Michael Riedel, “Razzle Dazzle” and the Battle for Broadway

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Photo by Anne Wermiel.

The boldface names who appear in Riedel’s column (or on the PBS Theater Talk series he co-hosts with Susan Haskins) know that he’s not only shrewd, but smart.

It’s the smart Riedel who’s written Razzle Dazzle: The Battle for Broadway, a thick, assiduously researched look at American theater as practiced in New York City. It’s a significant addition to the annals of theater books and, perhaps surprising for the author, it keeps self-aggrandizement off its pages.

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Riedel, whose bona fides go back to when he interned in the office of Broadway producer Elizabeth McCann as a 19-year-old Columbia undergrad, reports in many more words than his columns allow how the Shubert brothers, and later the Shubert Organization, shaped, if not completely controlled, The Great White Way.

It starts with stage-struck Lee, J.J. and Sam Shubert (the latter died early) acquiring theaters in Syracuse, where they were born and raised in poverty, and follows them to Manhattan and the theater empire J.J. and Lee built together, though not necessarily while brimming with brotherly love.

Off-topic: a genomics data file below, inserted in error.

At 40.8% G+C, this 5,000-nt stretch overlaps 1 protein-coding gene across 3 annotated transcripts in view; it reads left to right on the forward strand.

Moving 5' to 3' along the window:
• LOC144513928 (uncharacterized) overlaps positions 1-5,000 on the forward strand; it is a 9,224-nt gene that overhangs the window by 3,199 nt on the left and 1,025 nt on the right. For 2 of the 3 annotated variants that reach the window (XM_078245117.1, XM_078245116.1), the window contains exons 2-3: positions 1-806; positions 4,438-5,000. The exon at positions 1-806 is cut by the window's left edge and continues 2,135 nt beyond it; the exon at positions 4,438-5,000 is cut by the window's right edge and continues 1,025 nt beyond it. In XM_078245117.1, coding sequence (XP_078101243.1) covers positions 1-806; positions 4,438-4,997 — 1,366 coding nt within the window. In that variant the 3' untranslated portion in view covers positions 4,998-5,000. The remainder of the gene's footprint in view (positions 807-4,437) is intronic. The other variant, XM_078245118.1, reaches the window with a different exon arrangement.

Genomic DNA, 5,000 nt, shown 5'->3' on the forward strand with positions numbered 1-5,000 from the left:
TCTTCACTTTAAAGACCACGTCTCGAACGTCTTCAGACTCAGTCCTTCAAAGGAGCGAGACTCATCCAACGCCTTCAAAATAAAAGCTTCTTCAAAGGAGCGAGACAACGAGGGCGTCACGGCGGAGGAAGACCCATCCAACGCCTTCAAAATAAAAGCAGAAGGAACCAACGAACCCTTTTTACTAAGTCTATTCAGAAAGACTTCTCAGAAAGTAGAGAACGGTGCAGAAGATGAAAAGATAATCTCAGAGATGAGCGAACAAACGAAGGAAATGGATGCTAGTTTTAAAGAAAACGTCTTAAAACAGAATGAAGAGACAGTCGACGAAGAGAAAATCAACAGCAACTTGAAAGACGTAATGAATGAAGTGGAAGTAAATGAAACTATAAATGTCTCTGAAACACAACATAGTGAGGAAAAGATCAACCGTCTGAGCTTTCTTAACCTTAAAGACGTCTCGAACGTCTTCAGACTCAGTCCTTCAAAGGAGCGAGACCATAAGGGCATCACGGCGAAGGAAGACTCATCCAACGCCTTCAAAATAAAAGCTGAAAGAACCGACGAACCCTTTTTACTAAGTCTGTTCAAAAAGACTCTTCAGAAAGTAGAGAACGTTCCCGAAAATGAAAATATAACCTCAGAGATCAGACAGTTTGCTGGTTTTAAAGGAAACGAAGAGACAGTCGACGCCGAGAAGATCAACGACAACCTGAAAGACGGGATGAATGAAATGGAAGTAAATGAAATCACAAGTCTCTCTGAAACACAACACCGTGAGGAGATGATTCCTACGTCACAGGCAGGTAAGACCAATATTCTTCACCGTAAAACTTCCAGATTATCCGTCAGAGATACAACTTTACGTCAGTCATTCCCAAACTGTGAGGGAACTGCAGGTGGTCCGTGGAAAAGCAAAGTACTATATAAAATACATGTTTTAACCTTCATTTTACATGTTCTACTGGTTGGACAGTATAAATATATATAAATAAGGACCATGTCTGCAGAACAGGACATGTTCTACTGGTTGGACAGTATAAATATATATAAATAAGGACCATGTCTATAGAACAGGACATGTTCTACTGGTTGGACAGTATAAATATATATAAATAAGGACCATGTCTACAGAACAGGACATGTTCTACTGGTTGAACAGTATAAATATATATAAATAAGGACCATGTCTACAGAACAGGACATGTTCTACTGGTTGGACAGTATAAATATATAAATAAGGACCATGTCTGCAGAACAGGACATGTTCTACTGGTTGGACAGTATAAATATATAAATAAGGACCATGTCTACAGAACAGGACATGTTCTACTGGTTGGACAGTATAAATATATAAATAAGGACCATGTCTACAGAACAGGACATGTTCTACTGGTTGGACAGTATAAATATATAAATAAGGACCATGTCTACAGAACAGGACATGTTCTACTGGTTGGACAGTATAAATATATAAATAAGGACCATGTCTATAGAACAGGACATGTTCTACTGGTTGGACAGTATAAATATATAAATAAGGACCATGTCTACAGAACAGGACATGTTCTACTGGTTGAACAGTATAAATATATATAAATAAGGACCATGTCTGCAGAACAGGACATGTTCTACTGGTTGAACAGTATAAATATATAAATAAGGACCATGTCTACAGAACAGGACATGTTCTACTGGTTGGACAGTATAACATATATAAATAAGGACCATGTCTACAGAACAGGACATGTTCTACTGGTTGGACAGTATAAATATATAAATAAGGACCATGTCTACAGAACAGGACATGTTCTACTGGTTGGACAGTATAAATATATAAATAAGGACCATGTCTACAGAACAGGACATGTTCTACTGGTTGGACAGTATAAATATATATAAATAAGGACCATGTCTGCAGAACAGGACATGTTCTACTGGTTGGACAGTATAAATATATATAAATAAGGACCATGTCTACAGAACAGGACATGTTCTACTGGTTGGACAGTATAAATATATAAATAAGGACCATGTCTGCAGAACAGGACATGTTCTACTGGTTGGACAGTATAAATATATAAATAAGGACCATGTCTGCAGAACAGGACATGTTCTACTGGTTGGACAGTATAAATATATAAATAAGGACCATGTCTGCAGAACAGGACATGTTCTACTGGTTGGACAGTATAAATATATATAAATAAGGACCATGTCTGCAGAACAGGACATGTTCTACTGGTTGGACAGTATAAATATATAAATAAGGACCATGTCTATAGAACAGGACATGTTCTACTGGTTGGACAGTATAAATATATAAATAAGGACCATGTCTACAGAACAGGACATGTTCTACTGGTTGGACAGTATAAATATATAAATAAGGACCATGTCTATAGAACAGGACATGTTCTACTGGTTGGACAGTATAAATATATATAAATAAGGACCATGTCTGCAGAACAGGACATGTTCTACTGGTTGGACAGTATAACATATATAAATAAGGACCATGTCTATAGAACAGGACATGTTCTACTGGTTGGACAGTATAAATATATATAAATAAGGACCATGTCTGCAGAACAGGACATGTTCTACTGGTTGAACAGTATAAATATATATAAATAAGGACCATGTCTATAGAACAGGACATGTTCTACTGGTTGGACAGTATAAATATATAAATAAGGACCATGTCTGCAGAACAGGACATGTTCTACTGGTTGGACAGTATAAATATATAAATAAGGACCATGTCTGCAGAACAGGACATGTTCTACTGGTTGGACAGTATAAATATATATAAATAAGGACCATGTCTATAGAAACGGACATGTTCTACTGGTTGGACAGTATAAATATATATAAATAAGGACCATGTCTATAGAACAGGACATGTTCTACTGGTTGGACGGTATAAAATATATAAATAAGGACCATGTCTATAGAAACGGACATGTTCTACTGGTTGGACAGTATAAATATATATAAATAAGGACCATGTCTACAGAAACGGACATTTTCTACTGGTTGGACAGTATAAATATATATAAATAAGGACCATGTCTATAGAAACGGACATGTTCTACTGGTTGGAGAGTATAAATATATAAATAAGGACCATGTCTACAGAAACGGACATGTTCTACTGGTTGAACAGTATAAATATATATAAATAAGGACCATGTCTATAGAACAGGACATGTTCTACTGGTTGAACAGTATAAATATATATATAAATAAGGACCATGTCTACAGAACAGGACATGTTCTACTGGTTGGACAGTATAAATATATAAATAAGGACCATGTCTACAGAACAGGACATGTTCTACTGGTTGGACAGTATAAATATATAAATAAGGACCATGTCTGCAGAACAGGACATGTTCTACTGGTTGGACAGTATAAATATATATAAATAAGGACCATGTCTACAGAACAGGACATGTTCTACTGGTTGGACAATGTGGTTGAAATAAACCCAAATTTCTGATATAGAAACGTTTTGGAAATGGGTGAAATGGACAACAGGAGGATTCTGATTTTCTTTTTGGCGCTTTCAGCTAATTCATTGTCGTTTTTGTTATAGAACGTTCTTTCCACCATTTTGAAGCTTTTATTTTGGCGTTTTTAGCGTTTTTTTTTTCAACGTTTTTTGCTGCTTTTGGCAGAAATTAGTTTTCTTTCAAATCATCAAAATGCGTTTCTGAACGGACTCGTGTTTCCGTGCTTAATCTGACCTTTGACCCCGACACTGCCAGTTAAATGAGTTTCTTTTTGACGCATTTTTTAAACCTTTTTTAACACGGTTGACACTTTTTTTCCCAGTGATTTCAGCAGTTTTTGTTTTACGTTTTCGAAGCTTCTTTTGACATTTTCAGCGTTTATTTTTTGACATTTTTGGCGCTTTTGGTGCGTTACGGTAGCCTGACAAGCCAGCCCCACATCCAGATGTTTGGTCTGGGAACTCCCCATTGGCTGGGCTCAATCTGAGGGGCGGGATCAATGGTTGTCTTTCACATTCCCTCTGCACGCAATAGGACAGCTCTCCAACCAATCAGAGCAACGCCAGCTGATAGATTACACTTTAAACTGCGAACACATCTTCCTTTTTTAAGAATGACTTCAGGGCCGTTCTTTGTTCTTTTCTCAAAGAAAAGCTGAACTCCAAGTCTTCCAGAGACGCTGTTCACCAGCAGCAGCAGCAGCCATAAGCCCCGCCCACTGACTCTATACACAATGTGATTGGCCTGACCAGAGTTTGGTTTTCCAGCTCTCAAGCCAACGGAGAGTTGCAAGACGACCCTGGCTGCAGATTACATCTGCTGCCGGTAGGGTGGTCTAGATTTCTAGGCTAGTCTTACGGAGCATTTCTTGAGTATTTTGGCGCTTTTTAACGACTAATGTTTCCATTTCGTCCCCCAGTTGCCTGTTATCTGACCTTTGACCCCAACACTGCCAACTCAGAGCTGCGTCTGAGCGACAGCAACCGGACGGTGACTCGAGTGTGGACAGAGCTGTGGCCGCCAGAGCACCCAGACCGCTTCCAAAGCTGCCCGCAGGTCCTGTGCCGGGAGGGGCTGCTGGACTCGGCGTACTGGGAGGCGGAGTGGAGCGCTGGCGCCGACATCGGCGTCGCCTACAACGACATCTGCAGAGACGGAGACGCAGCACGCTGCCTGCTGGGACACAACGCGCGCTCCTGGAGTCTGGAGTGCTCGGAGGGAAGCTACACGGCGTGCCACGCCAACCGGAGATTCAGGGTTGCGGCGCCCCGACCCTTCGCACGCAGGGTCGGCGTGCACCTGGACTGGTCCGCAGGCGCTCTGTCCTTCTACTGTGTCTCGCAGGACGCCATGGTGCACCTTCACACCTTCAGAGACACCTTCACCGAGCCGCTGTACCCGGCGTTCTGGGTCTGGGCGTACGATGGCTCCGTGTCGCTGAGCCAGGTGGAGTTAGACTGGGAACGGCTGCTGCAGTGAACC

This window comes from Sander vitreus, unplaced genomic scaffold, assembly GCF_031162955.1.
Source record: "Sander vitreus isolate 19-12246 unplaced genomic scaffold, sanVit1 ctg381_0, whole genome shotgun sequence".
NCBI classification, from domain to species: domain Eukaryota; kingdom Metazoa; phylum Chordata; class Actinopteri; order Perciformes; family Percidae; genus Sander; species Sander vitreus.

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Razzle DazzleIt continues as David Clurman, assistant to then-New York State Attorney General Louis J. Lefkowitz, looked into “ice” schemes — box-office money kicked back to producers — that were prevalent then, and continues with what became of the Shuberts’ empire as a host of characters — Irving Goldman, Lawrence “Larry” Shubert Lawrence (senior and junior), Gerald “Jerry” Schoenfeld, Bernard B. “Bernie” Jacobs, Philip J. Smith and Robert Wankel — take center stage.

Much is made of the ways in which Jacobs and Schoenfeld decried those ice schemes and fought for their demise, and how the lawyers, promoted to lead the Shubert Organization in the 1970s — rescued the foundering domain and made bargains that established it as a singular power of Broadway — and New York City tourism. Riedel often uses a word to succinctly describe the Shuberts and their determined competitors, the Nederlanders: “landlord.” He presents the case (not that it hasn’t been made before) that real estate has been and remains the Shuberts’ primary interest.

Moving forward chronologically, Riedel also details any number of deals with producers who, it’s hoped, are always preparing a supply of hit shows. One crucial accommodation of the Shuberts is with theater unions:

Producers had grumbled for years, mostly off the record for fear of retribution, that Schoenfeld and Jacobs were ‘giving away the store’ to avoid work stoppages. Generous contracts with the unions, the producers complained, were driving up production costs. Schoenfeld and Jacobs negotiated the deals — but the producers shoulder the costs. And they had little to say at the table.

There was some truth to the charge.

He goes on to write that the Shuberts believed their workers should be well paid but also pointedly notes that Schoenfeld and Jacobs were averse to strikes that could hamper rent-paying productions.

While painstakingly covering the nuts and bolts of theater management, Riedel more or less alternates his chapters with the stories behind victorious shows in Shubert houses and how they got there.